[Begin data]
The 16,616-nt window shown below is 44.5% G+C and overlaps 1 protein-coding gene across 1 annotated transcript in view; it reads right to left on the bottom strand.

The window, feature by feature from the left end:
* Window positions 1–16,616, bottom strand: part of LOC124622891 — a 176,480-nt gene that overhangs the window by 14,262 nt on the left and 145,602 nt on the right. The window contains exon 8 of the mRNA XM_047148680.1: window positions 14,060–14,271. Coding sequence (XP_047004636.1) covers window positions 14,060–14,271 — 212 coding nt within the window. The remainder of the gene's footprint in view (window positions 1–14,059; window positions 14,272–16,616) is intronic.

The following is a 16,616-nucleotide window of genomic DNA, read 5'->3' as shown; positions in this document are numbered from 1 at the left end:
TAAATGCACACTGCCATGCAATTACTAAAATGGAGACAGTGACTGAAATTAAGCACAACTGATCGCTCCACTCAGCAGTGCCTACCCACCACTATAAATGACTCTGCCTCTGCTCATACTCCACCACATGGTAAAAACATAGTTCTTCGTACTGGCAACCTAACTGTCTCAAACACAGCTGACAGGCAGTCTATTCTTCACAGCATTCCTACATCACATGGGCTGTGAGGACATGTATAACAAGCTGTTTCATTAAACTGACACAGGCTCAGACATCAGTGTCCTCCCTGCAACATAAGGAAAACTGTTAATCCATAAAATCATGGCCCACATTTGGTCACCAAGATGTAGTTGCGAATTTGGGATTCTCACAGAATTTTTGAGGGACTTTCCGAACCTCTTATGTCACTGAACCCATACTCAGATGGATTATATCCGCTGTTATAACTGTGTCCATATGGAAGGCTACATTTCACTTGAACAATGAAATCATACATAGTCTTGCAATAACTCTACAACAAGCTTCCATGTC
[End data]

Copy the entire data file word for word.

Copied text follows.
The 16,616-nt window shown below is 44.5% G+C and overlaps 1 protein-coding gene across 1 annotated transcript in view; it reads right to left on the bottom strand.

The window, feature by feature from the left end:
* Window positions 1–16,616, bottom strand: part of LOC124622891 — a 176,480-nt gene that overhangs the window by 14,262 nt on the left and 145,602 nt on the right. The window contains exon 8 of the mRNA XM_047148680.1: window positions 14,060–14,271. Coding sequence (XP_047004636.1) covers window positions 14,060–14,271 — 212 coding nt within the window. The remainder of the gene's footprint in view (window positions 1–14,059; window positions 14,272–16,616) is intronic.

The following is a 16,616-nucleotide window of genomic DNA, read 5'->3' as shown; positions in this document are numbered from 1 at the left end:
TAAATGCACACTGCCATGCAATTACTAAAATGGAGACAGTGACTGAAATTAAGCACAACTGATCGCTCCACTCAGCAGTGCCTACCCACCACTATAAATGACTCTGCCTCTGCTCATACTCCACCACATGGTAAAAACATAGTTCTTCGTACTGGCAACCTAACTGTCTCAAACACAGCTGACAGGCAGTCTATTCTTCACAGCATTCCTACATCACATGGGCTGTGAGGACATGTATAACAAGCTGTTTCATTAAACTGACACAGGCTCAGACATCAGTGTCCTCCCTGCAACATAAGGAAAACTGTTAATCCATAAAATCATGGCCCACATTTGGTCACCAAGATGTAGTTGCGAATTTGGGATTCTCACAGAATTTTTGAGGGACTTTCCGAACCTCTTATGTCACTGAACCCATACTCAGATGGATTATATCCGCTGTTATAACTGTGTCCATATGGAAGGCTACATTTCACTTGAACAATGAAATCATACATAGTCTTGCAATAACTCTACAACAAGCTTCCATGTC